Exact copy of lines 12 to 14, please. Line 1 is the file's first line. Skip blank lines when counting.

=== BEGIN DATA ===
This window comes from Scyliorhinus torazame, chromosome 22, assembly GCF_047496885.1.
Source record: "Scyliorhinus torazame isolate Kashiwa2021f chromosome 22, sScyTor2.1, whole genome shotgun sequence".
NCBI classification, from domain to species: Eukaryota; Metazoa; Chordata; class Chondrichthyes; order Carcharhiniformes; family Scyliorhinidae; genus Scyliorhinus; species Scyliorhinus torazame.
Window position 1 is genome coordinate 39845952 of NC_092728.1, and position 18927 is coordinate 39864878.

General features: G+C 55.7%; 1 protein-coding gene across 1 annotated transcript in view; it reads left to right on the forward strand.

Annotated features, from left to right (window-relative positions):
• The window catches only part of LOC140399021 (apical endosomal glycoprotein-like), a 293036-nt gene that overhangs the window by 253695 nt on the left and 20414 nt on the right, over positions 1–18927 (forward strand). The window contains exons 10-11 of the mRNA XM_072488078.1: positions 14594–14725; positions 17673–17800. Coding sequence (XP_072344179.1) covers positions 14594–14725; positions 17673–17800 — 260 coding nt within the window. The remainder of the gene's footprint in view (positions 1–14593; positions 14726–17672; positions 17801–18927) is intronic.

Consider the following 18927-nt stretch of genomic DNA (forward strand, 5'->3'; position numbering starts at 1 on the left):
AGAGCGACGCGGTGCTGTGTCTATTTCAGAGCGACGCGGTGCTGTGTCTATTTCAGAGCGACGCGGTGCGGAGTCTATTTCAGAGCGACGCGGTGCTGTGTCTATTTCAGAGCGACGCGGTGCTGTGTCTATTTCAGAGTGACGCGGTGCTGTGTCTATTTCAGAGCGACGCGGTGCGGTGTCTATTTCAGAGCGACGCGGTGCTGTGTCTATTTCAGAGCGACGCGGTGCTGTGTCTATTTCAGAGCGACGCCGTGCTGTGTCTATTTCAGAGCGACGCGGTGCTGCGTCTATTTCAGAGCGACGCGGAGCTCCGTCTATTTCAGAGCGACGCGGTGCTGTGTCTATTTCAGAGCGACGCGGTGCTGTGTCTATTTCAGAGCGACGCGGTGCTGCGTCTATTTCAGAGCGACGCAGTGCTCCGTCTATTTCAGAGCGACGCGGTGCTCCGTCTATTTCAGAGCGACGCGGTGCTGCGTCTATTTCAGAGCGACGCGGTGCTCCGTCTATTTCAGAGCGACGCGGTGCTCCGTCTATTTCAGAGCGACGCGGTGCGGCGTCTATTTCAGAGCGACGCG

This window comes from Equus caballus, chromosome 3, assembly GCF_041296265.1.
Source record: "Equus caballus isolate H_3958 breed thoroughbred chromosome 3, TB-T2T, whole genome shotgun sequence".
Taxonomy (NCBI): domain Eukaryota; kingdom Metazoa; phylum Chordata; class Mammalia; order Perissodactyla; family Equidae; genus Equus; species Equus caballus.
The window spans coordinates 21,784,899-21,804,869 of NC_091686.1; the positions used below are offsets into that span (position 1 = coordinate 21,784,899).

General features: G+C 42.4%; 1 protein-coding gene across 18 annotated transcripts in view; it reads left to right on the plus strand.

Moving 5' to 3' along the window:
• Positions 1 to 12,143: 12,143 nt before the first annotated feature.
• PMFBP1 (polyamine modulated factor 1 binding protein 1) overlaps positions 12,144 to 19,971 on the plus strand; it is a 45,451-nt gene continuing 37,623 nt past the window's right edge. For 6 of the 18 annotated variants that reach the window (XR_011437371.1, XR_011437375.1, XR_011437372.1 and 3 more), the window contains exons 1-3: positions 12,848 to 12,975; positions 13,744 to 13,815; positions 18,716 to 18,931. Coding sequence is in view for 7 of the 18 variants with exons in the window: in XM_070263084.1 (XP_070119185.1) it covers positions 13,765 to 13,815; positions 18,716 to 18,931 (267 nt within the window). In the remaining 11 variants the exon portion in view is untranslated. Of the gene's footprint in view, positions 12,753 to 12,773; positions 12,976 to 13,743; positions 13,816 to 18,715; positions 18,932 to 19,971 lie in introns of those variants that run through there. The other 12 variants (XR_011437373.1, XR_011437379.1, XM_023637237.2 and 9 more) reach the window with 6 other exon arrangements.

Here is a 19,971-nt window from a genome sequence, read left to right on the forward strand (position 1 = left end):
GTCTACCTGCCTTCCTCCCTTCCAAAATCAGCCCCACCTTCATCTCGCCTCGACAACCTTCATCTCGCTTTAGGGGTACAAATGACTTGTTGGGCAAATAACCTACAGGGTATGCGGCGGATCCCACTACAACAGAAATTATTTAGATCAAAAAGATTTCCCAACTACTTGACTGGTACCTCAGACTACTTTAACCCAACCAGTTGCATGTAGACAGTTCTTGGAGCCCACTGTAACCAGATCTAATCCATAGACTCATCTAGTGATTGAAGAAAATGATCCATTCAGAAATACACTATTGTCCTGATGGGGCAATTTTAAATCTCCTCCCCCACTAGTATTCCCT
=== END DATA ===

Taxonomy (NCBI): domain Eukaryota; kingdom Metazoa; phylum Chordata; class Mammalia; order Perissodactyla; family Equidae; genus Equus; species Equus caballus.
The window spans coordinates 21,784,899-21,804,869 of NC_091686.1; the positions used below are offsets into that span (position 1 = coordinate 21,784,899).

General features: G+C 42.4%; 1 protein-coding gene across 18 annotated transcripts in view; it reads left to right on the plus strand.